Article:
A smorgasbord of options for opening Hollister Ranch’s six prized beaches to the public was unveiled this week, marking the first time in the decades-long debate over access that concrete proposals are being openly discussed.
The lengthy menu is part of a 49-page Draft Conceptual Program published Thursday by the California Coastal Commission, one of four state agencies tasked with negotiating and formulating a final plan. A public Zoom workshop to review the report and solicit feedback is scheduled for 5:30 p.m. this Wednesday.
The draft program offers three main methods by which people might cut across the private ranch, a 14,000-acre working cattle operation and one of the last undeveloped sections of Southern California shoreline, to reach the public beaches below its steep coastal bluffs ― by shuttle, car, or trail, all either independently or guided.
Each option has its own distinct set of pros and cons, the report states, including environmental impacts, costs and infrastructure needs, interactions with Chumash cultural sites, and effects on the homeowners living across 135 individual parcels.
A free or low-cost shuttle service, for instance, would provide the most equitable access to the beaches, which the Coastal Commission notes more than once are a public resource to be enjoyed by all. It might also be the safest, as shuttle drivers would be familiar with the hazards of the ranch’s only road, including its sharp turns and drops and frequent obstruction by cattle. But funding could be a problem, the agency acknowledged, as even in State Parks with very high visitor numbers, user fees are generally not enough to cover costs.
Drive-in access by personal car would be the most flexible and inclusive for visitors of varying physical abilities, the Commission continued. But the necessary parking and traffic control measures would also likely represent the heaviest impacts to private property and coastal resources.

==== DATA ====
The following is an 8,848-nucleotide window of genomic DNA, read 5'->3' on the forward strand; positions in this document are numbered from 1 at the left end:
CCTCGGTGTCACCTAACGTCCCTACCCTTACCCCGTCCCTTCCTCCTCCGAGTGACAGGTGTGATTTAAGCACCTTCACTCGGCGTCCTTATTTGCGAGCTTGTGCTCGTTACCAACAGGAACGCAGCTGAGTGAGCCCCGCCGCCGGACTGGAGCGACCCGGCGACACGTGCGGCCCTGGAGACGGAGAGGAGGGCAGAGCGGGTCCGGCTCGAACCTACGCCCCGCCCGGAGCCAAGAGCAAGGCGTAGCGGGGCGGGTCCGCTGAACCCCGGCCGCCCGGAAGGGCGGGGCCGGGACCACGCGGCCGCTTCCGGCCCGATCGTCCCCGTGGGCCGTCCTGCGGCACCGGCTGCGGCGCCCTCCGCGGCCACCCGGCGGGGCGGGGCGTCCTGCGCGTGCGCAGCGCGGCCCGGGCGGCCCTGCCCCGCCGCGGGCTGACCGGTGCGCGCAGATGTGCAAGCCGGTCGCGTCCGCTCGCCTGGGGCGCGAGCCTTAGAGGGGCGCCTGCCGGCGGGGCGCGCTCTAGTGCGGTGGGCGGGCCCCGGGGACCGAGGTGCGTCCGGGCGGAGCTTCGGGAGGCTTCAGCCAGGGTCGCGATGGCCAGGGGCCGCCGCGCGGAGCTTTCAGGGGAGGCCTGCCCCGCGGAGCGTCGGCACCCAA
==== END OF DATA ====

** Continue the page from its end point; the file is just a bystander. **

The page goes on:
A multi-use trail system for hikers, bicyclists, and equestrians would give users an up-close and personal view of the ranch’s ruggedly beautiful terrain. Enhanced access rights from multiple owners would be required, however, and steep topography might make construction especially difficult and expensive, the Commission said.
The various proposals are sure to elicit a range of reactions from both Hollister residents and members of the public anxious to visit the virtually untouched stretch of coast. Some will say the state goes too far with its ideas. Others will say it doesn’t go far enough.
For his part, Ed De La Rosa, board chair of the Hollister Ranch Owners’ Association, called the draft report “a pretty ambitious vision” for the future of the historic property. He said he recognized, however, the difference between its more aspiring and its more feasible elements, given the constitutionally protected rights of the owners.
De La Rosa said he appreciated the state’s recognition of how “biologically and geographically special the Ranch really is,” especially taken alongside the adjacent Dangermond Preserve. “It represents a huge wildlife corridor,” he said. The report notes the presence of the federally endangered Gaviota tarplant, as well as protected animal species like the Coastal Range newt, western pond turtle, and two-striped garter snake.
De La Rosa was also encouraged by the consideration of the region’s many Chumash sites and the Coastal Commission’s clearly stated mission to introduce members of underserved communities to the wonders of nature. Most significantly, he said, the agency acknowledged how important ongoing conversations with the property owners remain. “The state, to its credit, points out a lot of logistical considerations that they need to talk to homeowners about,” he said.
Doug Kern, director of the Gaviota Coast Conservancy and a member of the draft proposal’s working group, said he was “really actually optimistic” about how the report will be received, “given all the potential for difficulty.” On every side of the debate are “different personalities and interests and significant tensions,” yet “everyone is doing their best to thread a needle here,” Kern said. “I give everyone credit for coming to the table.”
The road ahead remains long, Kern continued, with any new overland access still likely a year or two out, especially with the delays to the process that the pandemic brought. Whatever final form the plan takes, it will be “limited, managed, and not hugely expensive,” Kern assured, and nothing will be set in stone given the unforeseen challenges that come from working with Mother Nature, “who always bats last.” “We will try everything in a careful way,” he said, “see what happens, and make adjustments.”